I heard there was a big "hubbub" shortly before and during Trump’s visit to Israel. There was talk of security leaks, his trip to Yad Vashem, his stance on settlements, some of his aides' stance on even the Kosel, etc. What was true or what wasn’t is, of course, up for debate, given the amount of mudslinging against him from the media and those within the government. What will be? I have no idea. The left in the US thinks the right is mad for wanting Trump, the right thinks the left is made for wanting Clinton, and I think everybody in that country is mad, simply by the fact that the top three choices were Trump, Clinton, and Sanders. That tells me a lot. I personally didn’t vote. However, if I did, I would have voted for Trump. Not because I’m pro-Trump (I’m not), nor because I’m anti-Clinton (I am), but because I truly believe the US is flushing itself down the toilet, and at least Trump will make it entertaining (and maybe nuke a country as well).
What really bothered me during the elections, was hearing that some, and I mean some, (Republican) Jews were treating him as if he were Moshiach himself. Do I believe he’ll be better than Clinton for Israel? Yes. Do I believe he will be good for Israel? I don’t know. I don’t trust him, nor do I trust anybody in that position, regarding Israel. Nor should any Jew. Yes, we should vote according to our beliefs, but don’t think for one minute that ANYBODY will be good for Israel, if He doesn’t want it. And here, we have an excellent example. He said all the right things during the elections, and now that he’s President, people are simply not too sure.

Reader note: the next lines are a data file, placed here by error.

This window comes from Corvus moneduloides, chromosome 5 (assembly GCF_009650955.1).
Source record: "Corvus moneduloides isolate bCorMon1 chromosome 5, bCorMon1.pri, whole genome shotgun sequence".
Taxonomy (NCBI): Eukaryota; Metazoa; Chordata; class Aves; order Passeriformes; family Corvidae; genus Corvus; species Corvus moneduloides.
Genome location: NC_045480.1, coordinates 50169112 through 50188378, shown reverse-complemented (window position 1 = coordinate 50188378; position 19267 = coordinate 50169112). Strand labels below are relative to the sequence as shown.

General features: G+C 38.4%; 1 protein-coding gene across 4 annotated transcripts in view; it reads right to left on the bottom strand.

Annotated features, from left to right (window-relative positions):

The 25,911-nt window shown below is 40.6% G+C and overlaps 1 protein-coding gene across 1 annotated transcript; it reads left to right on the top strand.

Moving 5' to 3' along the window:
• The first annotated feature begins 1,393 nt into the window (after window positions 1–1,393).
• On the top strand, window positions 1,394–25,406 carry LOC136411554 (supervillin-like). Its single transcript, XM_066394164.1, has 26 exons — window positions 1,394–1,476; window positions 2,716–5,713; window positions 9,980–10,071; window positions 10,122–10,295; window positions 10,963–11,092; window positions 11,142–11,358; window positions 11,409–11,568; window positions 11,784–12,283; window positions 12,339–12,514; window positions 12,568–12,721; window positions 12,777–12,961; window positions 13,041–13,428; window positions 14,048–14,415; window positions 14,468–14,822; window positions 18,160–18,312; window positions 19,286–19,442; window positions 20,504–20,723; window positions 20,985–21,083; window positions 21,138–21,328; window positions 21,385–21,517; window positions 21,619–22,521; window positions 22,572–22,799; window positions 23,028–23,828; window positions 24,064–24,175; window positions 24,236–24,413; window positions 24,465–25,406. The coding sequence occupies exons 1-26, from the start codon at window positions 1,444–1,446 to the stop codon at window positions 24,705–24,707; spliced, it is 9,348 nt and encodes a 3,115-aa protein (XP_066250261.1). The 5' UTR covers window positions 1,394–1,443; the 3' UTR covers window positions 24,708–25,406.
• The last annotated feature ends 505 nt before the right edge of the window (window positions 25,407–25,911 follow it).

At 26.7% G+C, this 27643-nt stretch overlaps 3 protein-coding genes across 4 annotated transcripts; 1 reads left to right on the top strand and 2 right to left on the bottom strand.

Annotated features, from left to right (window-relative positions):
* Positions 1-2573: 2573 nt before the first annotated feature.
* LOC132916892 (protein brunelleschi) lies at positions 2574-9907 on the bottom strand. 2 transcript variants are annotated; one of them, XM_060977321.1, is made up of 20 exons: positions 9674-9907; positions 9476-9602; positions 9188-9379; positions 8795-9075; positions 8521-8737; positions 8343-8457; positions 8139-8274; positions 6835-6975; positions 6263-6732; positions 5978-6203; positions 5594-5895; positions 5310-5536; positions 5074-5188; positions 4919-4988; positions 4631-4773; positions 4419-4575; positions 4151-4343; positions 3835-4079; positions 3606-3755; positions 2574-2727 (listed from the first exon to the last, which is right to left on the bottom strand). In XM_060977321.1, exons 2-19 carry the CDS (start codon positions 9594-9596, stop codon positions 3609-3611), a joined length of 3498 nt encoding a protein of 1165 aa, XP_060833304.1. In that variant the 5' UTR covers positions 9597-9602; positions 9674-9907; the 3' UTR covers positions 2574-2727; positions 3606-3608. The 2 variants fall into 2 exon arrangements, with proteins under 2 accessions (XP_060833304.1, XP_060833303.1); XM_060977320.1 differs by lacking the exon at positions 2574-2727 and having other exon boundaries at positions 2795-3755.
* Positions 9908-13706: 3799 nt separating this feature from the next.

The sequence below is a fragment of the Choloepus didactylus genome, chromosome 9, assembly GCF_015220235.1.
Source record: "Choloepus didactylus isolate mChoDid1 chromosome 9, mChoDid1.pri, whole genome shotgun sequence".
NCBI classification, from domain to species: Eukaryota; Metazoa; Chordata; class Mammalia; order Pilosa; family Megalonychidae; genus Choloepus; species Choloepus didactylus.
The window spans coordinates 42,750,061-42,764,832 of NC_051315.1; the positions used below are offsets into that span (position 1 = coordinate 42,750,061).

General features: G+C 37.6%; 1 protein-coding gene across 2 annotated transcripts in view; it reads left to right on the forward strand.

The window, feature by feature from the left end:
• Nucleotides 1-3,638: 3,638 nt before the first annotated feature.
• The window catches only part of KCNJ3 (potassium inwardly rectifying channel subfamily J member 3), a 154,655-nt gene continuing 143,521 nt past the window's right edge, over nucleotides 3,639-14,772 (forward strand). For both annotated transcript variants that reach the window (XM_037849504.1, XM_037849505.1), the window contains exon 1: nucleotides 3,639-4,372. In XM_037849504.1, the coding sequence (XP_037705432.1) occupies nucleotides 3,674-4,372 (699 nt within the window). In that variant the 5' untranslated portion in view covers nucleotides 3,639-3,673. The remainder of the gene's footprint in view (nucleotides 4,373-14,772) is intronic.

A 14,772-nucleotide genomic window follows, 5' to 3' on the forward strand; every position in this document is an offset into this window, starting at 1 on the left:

Never put your trust in the President of the United States, nor the Prime Minister of Israel. We already have Somebody taking care of us.
“These are the descendants of Aharon and Moshe” (Bamidbar 3:1).
The pasuk opens with “these are the descendants of Aharon and Moshe,” yet continues to list the names of Aharon’s children only. With this we learn that the person who teaches Torah, and certainly one who is a rebbe, to another person, takes on the title of “father.” While Moshe was not the biological father of Aharon’s children, he was certainly their spiritual father.
There are two big lessons that came to mind when thinking about this.
People in Jewish outreach need to remind themselves that those whom they have brought closer to Judaism, are their spiritual children. While they would certainly never abandon their children in adulthood, they should certainly never abandon their spiritual children later in their lives as well. People who left their previous lives to become a Torah Jews, will continue to need to have somebody in the role of a spiritual father later on in life. And there are few things that will make people feel as lonely as when a parent, physical or spiritual, abandons them.
Another lesson is to parents themselves. Not only are they the physical parents of their children, they should do their best not to relegate the job of “spiritual father” to somebody else. A person is allowed to have many spiritual parents, but it is up to the parents to make sure that THEY are the primary spiritual parents. We should never say, “Okay, our kids with learn this and that from their rebbe/teacher . . .” Rather, the primary learning, especially in Jewish thought, belief, and behavior should be in the home, not in the school, or even the shul. Reminding ourselves that we have two roles to play, will help us raise our children on the proper path.
Have a wonderful Shabbos!